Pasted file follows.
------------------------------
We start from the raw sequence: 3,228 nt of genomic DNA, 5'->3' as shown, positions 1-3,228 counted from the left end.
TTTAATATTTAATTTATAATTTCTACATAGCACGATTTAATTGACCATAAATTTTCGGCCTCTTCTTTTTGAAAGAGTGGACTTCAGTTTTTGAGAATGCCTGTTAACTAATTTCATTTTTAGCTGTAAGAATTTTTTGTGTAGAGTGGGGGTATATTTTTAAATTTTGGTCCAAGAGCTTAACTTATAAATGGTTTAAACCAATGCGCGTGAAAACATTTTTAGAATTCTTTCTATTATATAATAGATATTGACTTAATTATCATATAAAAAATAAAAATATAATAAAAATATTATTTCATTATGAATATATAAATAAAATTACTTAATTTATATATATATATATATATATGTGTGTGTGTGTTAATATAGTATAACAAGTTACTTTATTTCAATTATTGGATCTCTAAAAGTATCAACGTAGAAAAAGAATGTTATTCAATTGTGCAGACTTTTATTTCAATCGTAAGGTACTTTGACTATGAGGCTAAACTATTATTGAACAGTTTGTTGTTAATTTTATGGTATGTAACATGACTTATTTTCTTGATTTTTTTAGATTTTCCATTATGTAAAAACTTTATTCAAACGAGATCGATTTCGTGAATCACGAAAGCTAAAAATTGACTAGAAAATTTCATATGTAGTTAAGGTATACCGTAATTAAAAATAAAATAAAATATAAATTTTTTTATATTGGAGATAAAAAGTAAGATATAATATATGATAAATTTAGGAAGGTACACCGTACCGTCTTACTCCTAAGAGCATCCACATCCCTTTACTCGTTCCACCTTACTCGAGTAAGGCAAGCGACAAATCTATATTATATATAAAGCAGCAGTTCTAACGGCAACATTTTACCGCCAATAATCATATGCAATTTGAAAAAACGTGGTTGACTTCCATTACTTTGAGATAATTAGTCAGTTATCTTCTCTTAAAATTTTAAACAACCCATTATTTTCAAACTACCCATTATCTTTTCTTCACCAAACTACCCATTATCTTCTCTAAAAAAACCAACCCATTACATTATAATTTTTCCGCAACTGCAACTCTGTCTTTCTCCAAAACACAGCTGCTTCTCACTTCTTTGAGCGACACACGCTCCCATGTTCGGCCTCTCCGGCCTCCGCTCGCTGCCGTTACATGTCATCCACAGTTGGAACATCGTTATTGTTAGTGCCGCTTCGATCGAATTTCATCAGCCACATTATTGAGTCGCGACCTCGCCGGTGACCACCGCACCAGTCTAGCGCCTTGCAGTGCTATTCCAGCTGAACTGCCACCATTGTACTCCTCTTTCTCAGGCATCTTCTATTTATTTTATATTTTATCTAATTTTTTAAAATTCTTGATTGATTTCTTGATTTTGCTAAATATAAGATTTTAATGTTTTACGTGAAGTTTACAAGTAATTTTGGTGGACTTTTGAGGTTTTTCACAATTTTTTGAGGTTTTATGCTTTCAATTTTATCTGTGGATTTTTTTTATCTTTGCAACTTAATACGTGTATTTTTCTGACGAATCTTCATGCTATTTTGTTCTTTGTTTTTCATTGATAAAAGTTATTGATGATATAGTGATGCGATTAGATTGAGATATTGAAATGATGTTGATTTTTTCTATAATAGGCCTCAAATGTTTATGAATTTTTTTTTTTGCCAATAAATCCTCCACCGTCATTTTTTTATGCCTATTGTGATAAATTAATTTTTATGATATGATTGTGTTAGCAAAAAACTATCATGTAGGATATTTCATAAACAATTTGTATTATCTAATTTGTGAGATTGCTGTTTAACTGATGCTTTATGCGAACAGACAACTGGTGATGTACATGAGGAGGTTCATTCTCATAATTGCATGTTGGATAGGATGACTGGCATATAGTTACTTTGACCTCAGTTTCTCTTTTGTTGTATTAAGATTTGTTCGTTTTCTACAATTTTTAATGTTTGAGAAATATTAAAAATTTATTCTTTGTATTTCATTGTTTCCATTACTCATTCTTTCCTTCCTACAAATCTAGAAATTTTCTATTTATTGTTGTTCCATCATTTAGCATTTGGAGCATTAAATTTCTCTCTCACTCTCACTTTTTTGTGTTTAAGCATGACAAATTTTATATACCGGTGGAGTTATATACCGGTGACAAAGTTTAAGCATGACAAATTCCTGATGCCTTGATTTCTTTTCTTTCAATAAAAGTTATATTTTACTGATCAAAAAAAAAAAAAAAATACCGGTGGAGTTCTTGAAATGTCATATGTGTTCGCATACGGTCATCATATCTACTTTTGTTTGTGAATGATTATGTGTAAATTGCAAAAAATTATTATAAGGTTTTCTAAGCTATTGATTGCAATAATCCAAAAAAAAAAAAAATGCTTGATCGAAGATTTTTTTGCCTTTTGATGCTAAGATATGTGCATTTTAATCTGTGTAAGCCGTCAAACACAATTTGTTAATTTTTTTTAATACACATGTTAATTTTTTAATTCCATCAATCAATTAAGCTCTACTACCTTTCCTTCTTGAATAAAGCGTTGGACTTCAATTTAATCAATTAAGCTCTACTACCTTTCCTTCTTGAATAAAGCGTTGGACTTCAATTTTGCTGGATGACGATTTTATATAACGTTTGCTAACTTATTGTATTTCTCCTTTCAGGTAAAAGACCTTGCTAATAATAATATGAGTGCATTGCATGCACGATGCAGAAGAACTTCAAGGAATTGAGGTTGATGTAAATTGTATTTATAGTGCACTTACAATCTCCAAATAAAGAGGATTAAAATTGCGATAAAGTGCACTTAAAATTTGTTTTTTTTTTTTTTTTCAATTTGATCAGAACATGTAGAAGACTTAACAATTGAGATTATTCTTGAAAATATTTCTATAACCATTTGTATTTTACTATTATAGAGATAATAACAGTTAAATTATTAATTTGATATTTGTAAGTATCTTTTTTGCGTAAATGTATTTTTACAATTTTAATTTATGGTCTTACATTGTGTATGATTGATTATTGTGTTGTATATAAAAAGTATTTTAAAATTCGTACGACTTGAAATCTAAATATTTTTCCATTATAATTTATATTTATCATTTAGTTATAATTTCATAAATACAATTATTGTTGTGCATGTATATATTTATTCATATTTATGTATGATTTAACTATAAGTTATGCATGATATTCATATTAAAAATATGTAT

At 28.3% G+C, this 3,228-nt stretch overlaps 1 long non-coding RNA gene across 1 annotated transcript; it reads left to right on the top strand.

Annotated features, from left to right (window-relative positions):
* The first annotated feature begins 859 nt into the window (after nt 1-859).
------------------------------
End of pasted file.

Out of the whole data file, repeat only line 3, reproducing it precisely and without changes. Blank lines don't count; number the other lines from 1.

At 28.3% G+C, this 3,228-nt stretch overlaps 1 long non-coding RNA gene across 1 annotated transcript; it reads left to right on the top strand.